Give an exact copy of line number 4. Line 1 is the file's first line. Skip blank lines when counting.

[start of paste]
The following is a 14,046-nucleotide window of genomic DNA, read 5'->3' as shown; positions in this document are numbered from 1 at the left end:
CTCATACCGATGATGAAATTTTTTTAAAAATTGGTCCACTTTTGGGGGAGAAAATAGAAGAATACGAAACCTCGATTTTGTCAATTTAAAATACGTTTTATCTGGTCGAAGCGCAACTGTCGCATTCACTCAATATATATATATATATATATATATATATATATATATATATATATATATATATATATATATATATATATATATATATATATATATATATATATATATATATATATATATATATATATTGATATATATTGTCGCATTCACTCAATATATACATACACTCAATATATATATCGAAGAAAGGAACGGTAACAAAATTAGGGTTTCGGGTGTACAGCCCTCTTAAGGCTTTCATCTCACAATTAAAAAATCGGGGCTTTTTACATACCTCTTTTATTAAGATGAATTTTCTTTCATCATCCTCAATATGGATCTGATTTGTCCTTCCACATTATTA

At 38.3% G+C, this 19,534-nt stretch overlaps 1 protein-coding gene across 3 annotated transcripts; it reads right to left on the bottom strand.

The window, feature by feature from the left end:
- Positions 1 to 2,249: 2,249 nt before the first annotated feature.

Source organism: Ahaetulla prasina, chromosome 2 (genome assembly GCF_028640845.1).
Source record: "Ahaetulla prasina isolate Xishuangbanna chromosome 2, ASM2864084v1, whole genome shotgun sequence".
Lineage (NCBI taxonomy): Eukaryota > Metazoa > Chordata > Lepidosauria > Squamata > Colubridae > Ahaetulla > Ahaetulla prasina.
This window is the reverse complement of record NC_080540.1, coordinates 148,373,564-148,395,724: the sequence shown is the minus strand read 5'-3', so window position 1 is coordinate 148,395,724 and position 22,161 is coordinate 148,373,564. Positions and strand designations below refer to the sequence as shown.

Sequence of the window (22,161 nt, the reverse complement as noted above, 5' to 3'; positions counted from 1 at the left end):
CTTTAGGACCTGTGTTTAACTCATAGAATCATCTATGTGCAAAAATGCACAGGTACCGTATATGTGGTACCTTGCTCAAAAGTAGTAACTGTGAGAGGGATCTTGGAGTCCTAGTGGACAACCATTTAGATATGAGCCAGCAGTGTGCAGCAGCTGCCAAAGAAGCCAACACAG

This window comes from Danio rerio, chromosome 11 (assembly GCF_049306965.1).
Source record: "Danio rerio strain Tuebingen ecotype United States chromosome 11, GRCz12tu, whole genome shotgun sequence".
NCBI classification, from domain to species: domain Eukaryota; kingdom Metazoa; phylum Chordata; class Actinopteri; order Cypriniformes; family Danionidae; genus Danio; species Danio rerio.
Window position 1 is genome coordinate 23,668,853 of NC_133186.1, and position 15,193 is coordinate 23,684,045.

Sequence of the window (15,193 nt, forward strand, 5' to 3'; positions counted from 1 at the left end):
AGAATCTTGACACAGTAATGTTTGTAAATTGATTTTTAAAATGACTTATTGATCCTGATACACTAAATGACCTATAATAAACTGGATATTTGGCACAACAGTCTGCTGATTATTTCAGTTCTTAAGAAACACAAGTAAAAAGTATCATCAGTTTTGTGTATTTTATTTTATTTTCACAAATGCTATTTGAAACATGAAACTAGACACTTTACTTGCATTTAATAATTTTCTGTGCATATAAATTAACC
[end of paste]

The window, feature by feature from the left end: